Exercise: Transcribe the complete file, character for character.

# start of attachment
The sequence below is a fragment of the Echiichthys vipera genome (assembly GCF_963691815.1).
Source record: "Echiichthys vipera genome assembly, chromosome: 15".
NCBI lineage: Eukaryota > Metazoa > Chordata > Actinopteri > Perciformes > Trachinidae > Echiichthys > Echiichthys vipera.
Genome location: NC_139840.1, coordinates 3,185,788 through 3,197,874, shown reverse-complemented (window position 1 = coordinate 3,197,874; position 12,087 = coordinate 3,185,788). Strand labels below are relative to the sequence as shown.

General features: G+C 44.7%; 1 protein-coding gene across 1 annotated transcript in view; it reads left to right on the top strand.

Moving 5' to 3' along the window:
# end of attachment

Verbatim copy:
The sequence below is a fragment of the Echiichthys vipera genome (assembly GCF_963691815.1).
Source record: "Echiichthys vipera genome assembly, chromosome: 15".
NCBI lineage: Eukaryota > Metazoa > Chordata > Actinopteri > Perciformes > Trachinidae > Echiichthys > Echiichthys vipera.
Genome location: NC_139840.1, coordinates 3,185,788 through 3,197,874, shown reverse-complemented (window position 1 = coordinate 3,197,874; position 12,087 = coordinate 3,185,788). Strand labels below are relative to the sequence as shown.

General features: G+C 44.7%; 1 protein-coding gene across 1 annotated transcript in view; it reads left to right on the top strand.

Moving 5' to 3' along the window: